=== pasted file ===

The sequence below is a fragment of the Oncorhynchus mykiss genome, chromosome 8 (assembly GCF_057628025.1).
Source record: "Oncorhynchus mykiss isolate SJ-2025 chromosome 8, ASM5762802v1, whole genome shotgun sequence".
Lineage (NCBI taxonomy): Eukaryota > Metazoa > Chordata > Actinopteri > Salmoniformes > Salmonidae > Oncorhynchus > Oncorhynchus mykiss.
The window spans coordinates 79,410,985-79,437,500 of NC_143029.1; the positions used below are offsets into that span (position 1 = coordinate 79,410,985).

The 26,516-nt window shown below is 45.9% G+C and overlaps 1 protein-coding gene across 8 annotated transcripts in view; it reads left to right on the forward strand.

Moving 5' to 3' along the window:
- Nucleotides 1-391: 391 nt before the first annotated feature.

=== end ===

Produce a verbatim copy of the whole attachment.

The sequence below is a fragment of the Oncorhynchus mykiss genome, chromosome 8 (assembly GCF_057628025.1).
Source record: "Oncorhynchus mykiss isolate SJ-2025 chromosome 8, ASM5762802v1, whole genome shotgun sequence".
Lineage (NCBI taxonomy): Eukaryota > Metazoa > Chordata > Actinopteri > Salmoniformes > Salmonidae > Oncorhynchus > Oncorhynchus mykiss.
The window spans coordinates 79,410,985-79,437,500 of NC_143029.1; the positions used below are offsets into that span (position 1 = coordinate 79,410,985).

The 26,516-nt window shown below is 45.9% G+C and overlaps 1 protein-coding gene across 8 annotated transcripts in view; it reads left to right on the forward strand.

Moving 5' to 3' along the window:
- Nucleotides 1-391: 391 nt before the first annotated feature.